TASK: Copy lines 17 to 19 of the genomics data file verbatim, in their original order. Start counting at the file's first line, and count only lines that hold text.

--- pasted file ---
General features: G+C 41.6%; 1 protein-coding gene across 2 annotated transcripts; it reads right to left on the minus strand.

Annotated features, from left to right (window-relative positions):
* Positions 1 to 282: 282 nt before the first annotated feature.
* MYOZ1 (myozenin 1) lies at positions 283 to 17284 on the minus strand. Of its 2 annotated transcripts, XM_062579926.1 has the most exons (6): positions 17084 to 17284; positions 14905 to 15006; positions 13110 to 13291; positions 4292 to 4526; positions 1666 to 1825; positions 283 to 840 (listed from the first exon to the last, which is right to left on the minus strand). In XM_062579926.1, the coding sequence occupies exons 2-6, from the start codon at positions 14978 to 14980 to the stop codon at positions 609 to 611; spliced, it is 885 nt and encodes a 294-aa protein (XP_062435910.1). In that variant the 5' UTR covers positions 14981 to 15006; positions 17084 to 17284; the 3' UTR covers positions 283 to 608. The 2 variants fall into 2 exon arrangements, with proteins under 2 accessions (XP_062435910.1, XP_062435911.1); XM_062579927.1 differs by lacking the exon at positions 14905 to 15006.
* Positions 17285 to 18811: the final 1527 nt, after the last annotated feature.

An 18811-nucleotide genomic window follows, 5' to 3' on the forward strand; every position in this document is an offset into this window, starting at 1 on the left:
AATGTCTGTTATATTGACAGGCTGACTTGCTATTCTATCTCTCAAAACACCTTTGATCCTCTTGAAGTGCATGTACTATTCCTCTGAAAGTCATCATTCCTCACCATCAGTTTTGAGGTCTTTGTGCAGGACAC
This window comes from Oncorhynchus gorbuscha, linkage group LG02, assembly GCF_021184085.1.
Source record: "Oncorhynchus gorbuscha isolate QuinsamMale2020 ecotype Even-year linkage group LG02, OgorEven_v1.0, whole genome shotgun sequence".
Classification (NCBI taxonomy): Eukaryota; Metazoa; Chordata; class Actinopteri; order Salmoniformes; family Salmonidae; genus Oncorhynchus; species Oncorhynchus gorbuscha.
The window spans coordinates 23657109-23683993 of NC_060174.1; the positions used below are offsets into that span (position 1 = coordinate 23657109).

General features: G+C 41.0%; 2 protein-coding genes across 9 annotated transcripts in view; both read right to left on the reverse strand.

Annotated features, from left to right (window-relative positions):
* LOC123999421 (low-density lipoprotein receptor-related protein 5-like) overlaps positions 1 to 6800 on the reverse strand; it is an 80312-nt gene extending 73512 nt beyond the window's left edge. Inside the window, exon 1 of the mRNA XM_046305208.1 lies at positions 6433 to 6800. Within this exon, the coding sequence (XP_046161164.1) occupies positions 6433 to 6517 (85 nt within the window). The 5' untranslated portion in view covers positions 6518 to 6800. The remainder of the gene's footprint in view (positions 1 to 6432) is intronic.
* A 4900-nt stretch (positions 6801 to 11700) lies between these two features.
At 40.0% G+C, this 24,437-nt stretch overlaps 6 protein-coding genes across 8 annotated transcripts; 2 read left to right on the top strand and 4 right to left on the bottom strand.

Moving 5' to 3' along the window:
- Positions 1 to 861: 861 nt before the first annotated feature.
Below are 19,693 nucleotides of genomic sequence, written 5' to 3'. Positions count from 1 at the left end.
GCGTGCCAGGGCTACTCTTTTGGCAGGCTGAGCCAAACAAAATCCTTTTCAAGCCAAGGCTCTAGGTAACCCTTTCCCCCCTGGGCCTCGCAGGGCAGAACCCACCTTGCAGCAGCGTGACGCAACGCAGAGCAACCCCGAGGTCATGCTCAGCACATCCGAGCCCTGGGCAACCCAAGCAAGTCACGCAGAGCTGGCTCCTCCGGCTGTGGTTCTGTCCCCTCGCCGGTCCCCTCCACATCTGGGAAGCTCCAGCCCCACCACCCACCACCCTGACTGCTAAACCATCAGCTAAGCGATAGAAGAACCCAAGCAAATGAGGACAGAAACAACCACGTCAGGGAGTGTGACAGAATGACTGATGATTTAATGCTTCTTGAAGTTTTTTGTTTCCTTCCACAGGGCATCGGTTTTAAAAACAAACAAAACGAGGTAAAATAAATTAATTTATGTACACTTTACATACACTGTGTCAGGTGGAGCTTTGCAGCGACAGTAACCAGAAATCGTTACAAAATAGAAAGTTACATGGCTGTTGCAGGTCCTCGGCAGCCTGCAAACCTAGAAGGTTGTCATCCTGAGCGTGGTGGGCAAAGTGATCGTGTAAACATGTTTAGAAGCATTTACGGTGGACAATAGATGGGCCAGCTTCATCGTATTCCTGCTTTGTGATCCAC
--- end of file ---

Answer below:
Moving 5' to 3' along the window:
- Positions 1 to 861: 861 nt before the first annotated feature.
Below are 19,693 nucleotides of genomic sequence, written 5' to 3'. Positions count from 1 at the left end.